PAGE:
In 2019 Bon Appetit named Dallas the venerable magazine’s best restaurant city.
And why not?
A number of culinary mainstays were forced to close shop during the teeth of the pandemic, while others survived on take-out and a few inventive moves here and there.
But there’s good news on the food front: a number of interesting new restaurants have opened. With that in mind, we made the rounds for a firsthand look (and taste).
Monarch is a wood-fired treat – contemporary Italian in an expansive, elegantly designed space. Located in The National in Downtown Dallas, they specialize in handmade pastas, steaks and fresh seafood. Fresh grilled prawns, roasted artichoke, and octopus as starters might steal the show
Located in the recently refurbished Knox Street area, RH Rooftop Restaurant presents a fresh new view of the region, serving lunch, brunch and dinner in an exciting new place to see and be seen.
Reservations, please? Catbird on Elm Street in The Thompson is a tenth-floor jewel box restaurant with an expansive rooftop terrace, which makes for a pretty perfect setting to enjoy happy hour, dinner, or late-night drinks and snacks.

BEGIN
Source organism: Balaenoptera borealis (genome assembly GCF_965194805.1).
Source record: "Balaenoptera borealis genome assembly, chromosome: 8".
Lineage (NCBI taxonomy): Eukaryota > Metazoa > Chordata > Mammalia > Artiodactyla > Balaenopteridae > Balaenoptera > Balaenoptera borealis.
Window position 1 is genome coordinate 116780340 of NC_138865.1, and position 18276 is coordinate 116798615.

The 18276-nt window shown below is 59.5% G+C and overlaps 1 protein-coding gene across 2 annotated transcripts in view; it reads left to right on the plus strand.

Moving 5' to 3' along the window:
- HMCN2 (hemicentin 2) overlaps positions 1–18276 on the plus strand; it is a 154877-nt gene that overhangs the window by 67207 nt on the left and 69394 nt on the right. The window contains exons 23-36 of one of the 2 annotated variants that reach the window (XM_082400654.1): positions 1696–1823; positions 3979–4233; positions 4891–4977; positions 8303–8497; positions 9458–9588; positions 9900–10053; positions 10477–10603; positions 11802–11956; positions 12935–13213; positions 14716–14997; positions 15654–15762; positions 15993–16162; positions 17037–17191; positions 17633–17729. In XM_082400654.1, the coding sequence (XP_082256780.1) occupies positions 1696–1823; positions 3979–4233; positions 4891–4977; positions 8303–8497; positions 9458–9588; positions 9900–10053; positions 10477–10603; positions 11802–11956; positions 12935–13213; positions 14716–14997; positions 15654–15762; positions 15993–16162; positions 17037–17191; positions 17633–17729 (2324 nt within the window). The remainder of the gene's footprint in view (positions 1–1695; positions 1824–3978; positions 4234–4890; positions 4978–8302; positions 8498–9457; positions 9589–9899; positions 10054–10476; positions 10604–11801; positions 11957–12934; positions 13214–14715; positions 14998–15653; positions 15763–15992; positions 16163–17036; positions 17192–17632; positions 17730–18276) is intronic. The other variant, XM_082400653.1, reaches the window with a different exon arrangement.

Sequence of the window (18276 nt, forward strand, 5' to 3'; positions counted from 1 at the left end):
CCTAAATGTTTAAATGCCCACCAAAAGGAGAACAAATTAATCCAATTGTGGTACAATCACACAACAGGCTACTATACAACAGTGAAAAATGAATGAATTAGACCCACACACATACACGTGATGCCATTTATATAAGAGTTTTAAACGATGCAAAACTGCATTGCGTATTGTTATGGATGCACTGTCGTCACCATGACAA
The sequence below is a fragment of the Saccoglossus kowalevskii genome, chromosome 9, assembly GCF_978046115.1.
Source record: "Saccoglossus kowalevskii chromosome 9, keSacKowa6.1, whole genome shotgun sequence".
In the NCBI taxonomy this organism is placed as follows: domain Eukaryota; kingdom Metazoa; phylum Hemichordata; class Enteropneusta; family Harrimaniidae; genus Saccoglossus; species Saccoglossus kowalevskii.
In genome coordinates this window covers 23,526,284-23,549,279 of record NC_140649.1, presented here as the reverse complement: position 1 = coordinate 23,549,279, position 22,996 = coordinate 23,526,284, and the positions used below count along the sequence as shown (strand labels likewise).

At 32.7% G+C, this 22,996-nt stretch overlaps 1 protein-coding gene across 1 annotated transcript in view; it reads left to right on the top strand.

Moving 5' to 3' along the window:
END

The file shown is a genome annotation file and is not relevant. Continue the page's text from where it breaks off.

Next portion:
You never know what Dallas super chef Tiffany Derry (Top Chef, Bar Rescue, Cutthroat Kitchen) will do next. She says her contemporary new restaurant, Roots Southern Table in Farmers Branch, was inspired by the sweet Southern memories made at the family supper table.
Austin culinary rock stars Aaron Franklin (Franklin BBQ) and Tyson Cole’s (Uchi) sensational new restaurant Loro is another cool addition to the local scene. Check out their cuts of various meats, as well as artisan-style snacks and veggies, rice bowls and more at the Haskell Avenue venue.
Take time to check out Carte Blanche in its Lower Greenville location. In the morning it’s a bakery and at night features a special tasting menu with a noteworthy wine program. Eddie Cervantes’ is well known for his cozy E-Bar, also on Lower Greenville. He’s branched out opening Eddie’s Tex-Mex Cocina. And in Dallas, who doesn’t like Tex-Mex?
Postino stands in the historic Deep Ellum arts and music district. With wine and delicious bruschetta boards – literally any kind you want – it’s roll-away garage style doors and indoor/outdoor bar will help enjoy an open-air dining experience in Dallas’s most lively neighborhood for music and art.
If cuisine is art, and chefs are the rock stars of the 2020s, look no further than Shoyo. Former Nobu chef Jimmy Park and chef Shin Kondo present a sushi-lovers dream with food that looks too beautiful to eat. Âme in Dallas’ Bishop Arts District is lovely, bringing traditional Indian flavors using French cooking techniques, blending two cultures into an amazing array of wonderful dishes.